Presentation on theme: "Niki Turner, Justus Ross. The Prompt “In many works of literature, a main character has a mentor or mentor-like acquaintance whose influence dramatically."— Presentation transcript:
Niki Turner, Justus Ross
The Prompt “In many works of literature, a main character has a mentor or mentor-like acquaintance whose influence dramatically changes how the character views not only himself or herself, but the world as well. Choose a novel or play in which a mentor exhibits a strong influence, either beneficial or harmful, on one of the main characters. Then, in a well-organized essay, discuss the nature of the mentor’s influence and its significance to the work as a whole.”
What Did That Just Say? Describe the nature of a mentor's influence over a main character, and the significance of this influence to the work as a whole. Include: -mentor character -character influenced -description and importance of influence
Relation to Frankenstein Frankenstein was influenced heavily by his mentor Dr. Waldman at Ingolstadt Dr. Waldman’s influence led to Frankenstein’s interest in modern chemistry and obsession with creating life
Textual Evidence “[Dr. Waldman] then took me into his laboratory and explained to me the uses of his various machines; instructing me as to what I ought to procure, and promising me the use of his own when I should have advanced far enough” (Shelley 29). Shows Waldman’s special interest in Victor, and Victor’s eagerness to learn beyond the classroom
Textual Evidence, cont. “In M. Waldman I found a true friend…In a thousand ways he smoothed for me the path of knowledge, and made the most abstruse enquiries clear and facile to my apprehension” (Shelley 29). Waldman’s influence allows Victor to understand and appreciate his field of study, and gives him the drive to succeed in these areas of science.
Thesis In the novel Frankenstein, the influential mentor, M. Waldman, encourages Victor Frankenstein during his studies at Ingolstadt so that Frankenstein develops an interest in modern chemistry and science, learning revolutionary scientific methods, pursuing further knowledge and discovery, and ultimately leading to the gruesome experimentation with the creation of life.
Significant Moment #1 Frankenstein apprehensively decides to attend M. Waldman’s first lecture, and is immediately enthralled with the lecture and the professor. “Partly from curiosity, and partly from idleness, I went into the lecturing room, which M. Waldman entered shortly after… After having made a few preparatory experiments, he concluded with a panegyric upon modern chemistry, the terms of which I shall never forget” (Shelley 27). Frankenstein is now completely hung on his new mentor’s words and teachings with a newfound thirst for knowledge.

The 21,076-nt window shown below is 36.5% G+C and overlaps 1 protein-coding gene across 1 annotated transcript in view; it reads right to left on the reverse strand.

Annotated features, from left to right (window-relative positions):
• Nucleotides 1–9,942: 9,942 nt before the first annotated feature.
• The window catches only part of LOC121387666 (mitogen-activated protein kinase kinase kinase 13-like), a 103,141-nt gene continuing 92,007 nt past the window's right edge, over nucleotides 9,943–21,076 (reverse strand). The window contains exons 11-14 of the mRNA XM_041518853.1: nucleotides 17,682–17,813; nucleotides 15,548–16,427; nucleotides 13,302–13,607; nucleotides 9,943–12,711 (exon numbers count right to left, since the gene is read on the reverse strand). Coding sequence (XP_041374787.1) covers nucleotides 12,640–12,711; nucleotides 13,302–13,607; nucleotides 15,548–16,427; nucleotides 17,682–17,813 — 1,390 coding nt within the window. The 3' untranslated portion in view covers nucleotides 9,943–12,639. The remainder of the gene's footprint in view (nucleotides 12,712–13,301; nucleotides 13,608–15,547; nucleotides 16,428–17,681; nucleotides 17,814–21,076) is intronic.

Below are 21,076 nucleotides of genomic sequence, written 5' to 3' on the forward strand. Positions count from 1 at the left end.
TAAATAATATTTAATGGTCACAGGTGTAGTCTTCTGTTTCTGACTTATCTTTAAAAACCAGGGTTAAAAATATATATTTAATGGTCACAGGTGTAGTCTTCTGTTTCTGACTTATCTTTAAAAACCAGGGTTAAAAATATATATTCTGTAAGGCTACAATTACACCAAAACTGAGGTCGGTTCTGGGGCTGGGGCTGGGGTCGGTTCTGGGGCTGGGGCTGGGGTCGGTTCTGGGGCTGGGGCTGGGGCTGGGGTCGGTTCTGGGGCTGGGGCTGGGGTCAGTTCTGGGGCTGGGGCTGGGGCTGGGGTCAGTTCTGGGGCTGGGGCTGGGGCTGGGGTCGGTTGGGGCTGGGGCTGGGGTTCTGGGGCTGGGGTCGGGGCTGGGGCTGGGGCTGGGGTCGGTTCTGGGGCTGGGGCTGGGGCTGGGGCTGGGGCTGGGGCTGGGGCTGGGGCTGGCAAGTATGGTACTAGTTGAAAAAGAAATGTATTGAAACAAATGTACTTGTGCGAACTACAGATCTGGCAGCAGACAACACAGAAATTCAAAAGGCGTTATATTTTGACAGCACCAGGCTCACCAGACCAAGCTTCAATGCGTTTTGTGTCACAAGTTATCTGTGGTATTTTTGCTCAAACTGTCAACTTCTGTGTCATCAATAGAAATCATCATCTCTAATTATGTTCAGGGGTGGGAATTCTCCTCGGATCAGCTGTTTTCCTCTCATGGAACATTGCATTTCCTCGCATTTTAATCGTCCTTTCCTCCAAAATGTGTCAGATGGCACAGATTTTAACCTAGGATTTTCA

Significant Moment #2 Frankenstein meets with M. Waldman. “He then took me into his laboratory… He also gave me the list of books which I had requested; and I took my leave. Thus ended a day memorable to me: it decided my future destiny” (Shelley 29). This moment reflects the guidance and help of M. Waldman and its impact on Frankenstein. Though Frankenstein was already interested in science, the time spent with M. Waldman gave him the enthusiastic drive to secure his plan of action.
Foreshadowing “I beheld those I loved spend vain sorrow upon the graves of William and Justine, the first hapless victims to my unhallowed arts” (Shelley 60). “I felt those cares and fears revive, which soon were to clasp me, and cling to me forever” (Shelley 143). “‘I shall be with you on your wedding night’” (Shelley 123). Used as part of the story-telling nature of the novel: Frankenstein is narrating the story to Walton, and thus knows the end, allowing him to reveal hints throughout the story. Foreshadowing adds an aura of suspense, creating a scarier feeling; the original intent of Shelley’s story was to be a ghost/scary story, so the narration required such a mood.
Rhetorical Questions Provides insight to the tough decisions and internal conflict of the characters Causes the reader to pause and think about their own reactions and thoughts on what the novel is saying “What can stop the determined heart and resolved will of man?” (Shelley 7). “‘Why should I pity man more than he pities me?’” (Shelley 104). “‘Shall I, in cool blood, set loose upon the earth a daemon, whose delight is in death and wretchedness?’” (Shelley 122). “Had I a right, for my own benefit, to inflict this curse upon everlasting generations? (Shelley 121).
Allusion “I was like the Arabian who ad been buried with the dead and found a passage to life” (Shelley 31); alludes to Sinbad the Sailor’s Fourth Voyage in The Thousand and One Nights. “‘Remember, that I am thy creature; I ought to be thy Adam, but I am rather the fallen angel, whom thou drivest from joy for no misdeed’” (Shelley 69); alludes to biblical stories of Adam and Eve and the Devil. Used to connect the story of the novel to other respected and recognized works Provides insight to the story through the use of similar situations in literature
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